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Thursday, April 24, 2014

Applying for legal aid for U.K. civil cases

By Wendy Lin

The law can be expensive, so legal aid is designed to help bear the costs of advice and help with legal matters. Civil cases are non-criminal, and include the kind of everyday matters many people find themselves having to deal with. However, changes to the legal aid system mean that some help towards legal costs has been reduced. You can now only apply for civil legal aid for the following problems:
  • Domestic Abuse and Violence, and some family problems
  • Asylum applications
  • Discrimination
  • Housing Issues, such as court action and eviction
  • Court action for debt
  • Benefits or council tax if the case is referred to a tribunal, court of appeal or supreme court

Applying for legal aid

If you have one of the types of problems listed above, and are on a low income, then you may be entitled to legal aid. So the first step is to contact a legal aid solicitor who should be able to advise you on whether you would be entitled to their help. All solicitors who offer legal aid should have a contract with the Legal Aid Agency (LAA).

They can easily be found through an online search for legal aid solicitors in your area, and will usually specify the types of legal problems they deal with.  www.abels-solicitors.co.uk in Southampton for example, specialise in all areas of the law. Do bear in mind however that legal aid is different in Scotland and Northern Ireland, so if you live in any of these areas, you must seek further advice.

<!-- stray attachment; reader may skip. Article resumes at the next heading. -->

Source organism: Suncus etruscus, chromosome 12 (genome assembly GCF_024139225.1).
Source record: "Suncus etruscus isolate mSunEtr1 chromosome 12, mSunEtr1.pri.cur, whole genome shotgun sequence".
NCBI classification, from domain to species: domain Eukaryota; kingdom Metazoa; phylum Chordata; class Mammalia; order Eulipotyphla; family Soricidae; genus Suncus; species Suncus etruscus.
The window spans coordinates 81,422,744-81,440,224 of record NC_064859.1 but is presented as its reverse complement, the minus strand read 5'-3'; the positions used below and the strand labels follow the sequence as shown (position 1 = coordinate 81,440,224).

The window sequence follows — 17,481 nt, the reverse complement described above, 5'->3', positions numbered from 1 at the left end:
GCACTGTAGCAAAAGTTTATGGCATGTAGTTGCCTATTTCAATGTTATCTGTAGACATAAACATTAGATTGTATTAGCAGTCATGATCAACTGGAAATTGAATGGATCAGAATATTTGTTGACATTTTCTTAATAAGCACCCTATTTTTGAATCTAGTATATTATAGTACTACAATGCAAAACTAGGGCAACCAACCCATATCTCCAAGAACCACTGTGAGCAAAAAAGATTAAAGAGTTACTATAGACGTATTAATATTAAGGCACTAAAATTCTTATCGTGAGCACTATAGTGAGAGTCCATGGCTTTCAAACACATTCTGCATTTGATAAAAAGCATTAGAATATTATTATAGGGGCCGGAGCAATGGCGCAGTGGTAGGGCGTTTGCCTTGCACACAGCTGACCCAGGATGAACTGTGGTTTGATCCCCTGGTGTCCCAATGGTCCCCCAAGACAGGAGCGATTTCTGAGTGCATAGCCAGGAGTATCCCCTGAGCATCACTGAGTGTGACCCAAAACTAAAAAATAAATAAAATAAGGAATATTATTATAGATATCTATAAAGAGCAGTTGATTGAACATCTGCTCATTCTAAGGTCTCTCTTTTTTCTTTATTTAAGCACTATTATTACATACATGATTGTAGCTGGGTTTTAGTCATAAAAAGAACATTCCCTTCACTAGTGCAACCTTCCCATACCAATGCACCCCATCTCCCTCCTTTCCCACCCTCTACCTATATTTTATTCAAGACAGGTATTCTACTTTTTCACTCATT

Eligibility for legal aid and income

If you receive a benefit such as income support, ESA, JSA, pension credits, then you automatically qualify for full legal aid provided you do not hold disposable capital of over £8000.

For those not on benefits, then your gross monthly income must not exceed £2,657 to qualify. If your gross income is this amount or less, then your solicitor well help you work out what ‘disposable income’ is, in other words what you can pay after all your living and essential costs are accounted for. If your disposable income is over £315 per month, you will have to pay a monthly contribution depending on your income, however, for less than this you will pay nothing, provided you have no more than £8000 in savings or other capital assets.

What to expect from your solicitor

All solicitors must follow professional standards which include, treating your fairly, telling you all you need to know about the service you might need, giving you all the options about how to deal with a problem, and clear information about costs. If you are eligible for legal aid and the solicitor you see does not provide it, they should tell you this and give you the opportunity to consult with a solicitor’s who do.

Before visiting any solicitor, it’s a good idea to gather together all relevant paperwork relating to your case and your income.

About the author: Wendy Lin is a successful author, painter and CIO. She runs her own private consultancy company and enjoys painting watercolour in her free time.